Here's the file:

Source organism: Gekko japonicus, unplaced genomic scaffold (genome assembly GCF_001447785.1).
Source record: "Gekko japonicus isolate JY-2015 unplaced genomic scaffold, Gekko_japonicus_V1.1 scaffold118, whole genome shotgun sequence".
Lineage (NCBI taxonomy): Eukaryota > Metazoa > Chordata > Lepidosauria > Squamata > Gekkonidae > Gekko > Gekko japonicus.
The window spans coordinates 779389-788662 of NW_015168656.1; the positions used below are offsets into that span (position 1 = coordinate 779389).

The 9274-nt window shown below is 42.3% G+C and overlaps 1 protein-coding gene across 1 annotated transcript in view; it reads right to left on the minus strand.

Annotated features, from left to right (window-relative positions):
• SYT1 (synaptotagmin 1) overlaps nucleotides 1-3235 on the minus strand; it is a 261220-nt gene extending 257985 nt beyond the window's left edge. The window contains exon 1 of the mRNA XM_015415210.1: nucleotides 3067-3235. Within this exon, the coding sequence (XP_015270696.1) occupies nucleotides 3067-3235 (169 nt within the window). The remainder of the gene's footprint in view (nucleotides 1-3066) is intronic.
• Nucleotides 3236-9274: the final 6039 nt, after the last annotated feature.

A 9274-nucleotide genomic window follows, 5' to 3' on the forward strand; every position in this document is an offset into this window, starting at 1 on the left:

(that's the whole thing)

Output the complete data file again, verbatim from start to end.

Source organism: Gekko japonicus, unplaced genomic scaffold (genome assembly GCF_001447785.1).
Source record: "Gekko japonicus isolate JY-2015 unplaced genomic scaffold, Gekko_japonicus_V1.1 scaffold118, whole genome shotgun sequence".
Lineage (NCBI taxonomy): Eukaryota > Metazoa > Chordata > Lepidosauria > Squamata > Gekkonidae > Gekko > Gekko japonicus.
The window spans coordinates 779389-788662 of NW_015168656.1; the positions used below are offsets into that span (position 1 = coordinate 779389).

The 9274-nt window shown below is 42.3% G+C and overlaps 1 protein-coding gene across 1 annotated transcript in view; it reads right to left on the minus strand.

Annotated features, from left to right (window-relative positions):
• SYT1 (synaptotagmin 1) overlaps nucleotides 1-3235 on the minus strand; it is a 261220-nt gene extending 257985 nt beyond the window's left edge. The window contains exon 1 of the mRNA XM_015415210.1: nucleotides 3067-3235. Within this exon, the coding sequence (XP_015270696.1) occupies nucleotides 3067-3235 (169 nt within the window). The remainder of the gene's footprint in view (nucleotides 1-3066) is intronic.
• Nucleotides 3236-9274: the final 6039 nt, after the last annotated feature.

A 9274-nucleotide genomic window follows, 5' to 3' on the forward strand; every position in this document is an offset into this window, starting at 1 on the left: